Dose of Sunshine

Vitamin D: A Dose of Sunshine

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With a host of sunscreens loud with an entire range of SPFs available in the market today, we ask ourselves, have we gone so far as depriving ourselves with the good dose of sunshine?

According to the American Journal of Clinical Nutrition, Vitamin D deficiency is now recognized as a pandemic.

Current clinical studies support the critical role of Vitamin D with the prevention of dental caries or tooth decay. Vitamin D plays a crucial role in keeping our teeth and bones healthy and in regulating cell growth.

In search for a way to cure Rickets, a painful bone disease in children, Vitamin D was discovered in 1920. Since then, men started to look for ways to infuse and fortify food with Vitamin D.

Without Vitamin D, the body can only absorb up to 15% of calcium from the food that we eat and for normal body reserves, 30 to 40% of absorption is necessary.

Vitamin D deficiency causes rickets in children and osteomalacia in adults. It increases the risk of osteoporosis (thin bone disease) that leads to fractures and spinal deformities. It has also been associated with heightened risk of common cancers, hypertension, autoimmune diseases and infectious diseases.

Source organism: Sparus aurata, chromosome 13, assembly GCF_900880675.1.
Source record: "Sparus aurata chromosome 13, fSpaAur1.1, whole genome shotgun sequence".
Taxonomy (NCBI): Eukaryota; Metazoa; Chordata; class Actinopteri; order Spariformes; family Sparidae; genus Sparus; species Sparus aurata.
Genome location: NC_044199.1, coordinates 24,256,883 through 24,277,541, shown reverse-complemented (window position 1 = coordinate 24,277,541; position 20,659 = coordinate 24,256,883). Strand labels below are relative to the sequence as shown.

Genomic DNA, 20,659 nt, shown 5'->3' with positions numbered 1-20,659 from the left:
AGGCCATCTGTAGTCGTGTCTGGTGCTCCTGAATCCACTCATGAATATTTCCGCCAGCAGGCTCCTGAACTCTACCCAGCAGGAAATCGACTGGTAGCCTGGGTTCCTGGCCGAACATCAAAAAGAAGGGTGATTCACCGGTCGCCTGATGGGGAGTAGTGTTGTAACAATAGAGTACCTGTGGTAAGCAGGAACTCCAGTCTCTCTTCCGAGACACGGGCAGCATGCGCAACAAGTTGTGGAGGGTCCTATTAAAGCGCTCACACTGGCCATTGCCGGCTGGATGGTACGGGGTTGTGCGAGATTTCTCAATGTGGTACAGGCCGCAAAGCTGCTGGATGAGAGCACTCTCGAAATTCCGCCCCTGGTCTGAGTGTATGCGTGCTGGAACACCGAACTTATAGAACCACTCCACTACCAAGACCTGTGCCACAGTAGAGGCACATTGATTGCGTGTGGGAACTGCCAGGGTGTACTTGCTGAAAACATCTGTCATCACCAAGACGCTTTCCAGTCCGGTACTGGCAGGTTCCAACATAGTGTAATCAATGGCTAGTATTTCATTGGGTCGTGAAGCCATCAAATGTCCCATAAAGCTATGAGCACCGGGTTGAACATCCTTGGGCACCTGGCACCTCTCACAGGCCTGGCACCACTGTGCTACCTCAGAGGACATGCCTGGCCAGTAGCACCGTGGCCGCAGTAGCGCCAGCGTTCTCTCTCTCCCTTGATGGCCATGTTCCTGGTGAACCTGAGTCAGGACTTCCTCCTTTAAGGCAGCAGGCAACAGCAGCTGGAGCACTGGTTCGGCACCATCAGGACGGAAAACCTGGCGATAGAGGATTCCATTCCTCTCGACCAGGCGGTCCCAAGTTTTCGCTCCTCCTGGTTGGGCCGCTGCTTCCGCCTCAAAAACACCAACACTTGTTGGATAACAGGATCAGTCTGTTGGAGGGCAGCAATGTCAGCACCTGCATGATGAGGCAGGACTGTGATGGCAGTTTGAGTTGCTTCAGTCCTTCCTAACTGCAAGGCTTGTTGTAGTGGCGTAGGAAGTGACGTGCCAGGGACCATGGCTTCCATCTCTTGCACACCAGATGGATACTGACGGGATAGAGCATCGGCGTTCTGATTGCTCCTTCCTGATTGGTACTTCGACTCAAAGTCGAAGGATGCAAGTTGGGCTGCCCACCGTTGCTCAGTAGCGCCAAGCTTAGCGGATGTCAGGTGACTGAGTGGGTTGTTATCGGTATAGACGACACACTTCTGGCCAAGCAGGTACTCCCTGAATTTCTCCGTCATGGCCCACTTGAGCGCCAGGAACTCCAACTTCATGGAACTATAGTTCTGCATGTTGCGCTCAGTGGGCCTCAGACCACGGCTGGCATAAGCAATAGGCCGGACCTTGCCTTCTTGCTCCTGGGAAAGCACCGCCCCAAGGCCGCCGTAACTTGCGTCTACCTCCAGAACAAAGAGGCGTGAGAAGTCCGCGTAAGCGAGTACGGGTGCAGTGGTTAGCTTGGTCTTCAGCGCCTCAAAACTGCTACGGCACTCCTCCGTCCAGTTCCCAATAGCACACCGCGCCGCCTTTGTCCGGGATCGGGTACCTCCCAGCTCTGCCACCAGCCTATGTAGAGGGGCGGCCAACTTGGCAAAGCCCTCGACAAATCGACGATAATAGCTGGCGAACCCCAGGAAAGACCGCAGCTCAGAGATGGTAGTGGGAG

The traditional way of exposing your skin to sunshine is still the easiest way to get Vitamin D. The US Institute of Medicine maintains that the recommended daily allowance (RDA) for Vitamin D is 600IU for people 1-70 years of age and 800IU for those 71 years and above. That’s about 5 ounces of salmon, or nearly 2 ounces can of tuna!

While our bodies need moderate amount of sunshine to power up with Vitamin D, excessive exposure to UV rays is also harmful to our health. To protect us from harmful UV radiation, the World Health Organization recommends limiting time under the midday sun, wearing protective clothing, applying sunscreens with SPF 30+ and avoiding the use of sunbeds for those above 35 years of age.

Different institutions propose a different RDA for Vitamin D. Be sure to consult your doctor before taking any over-the-counter supplements and medications.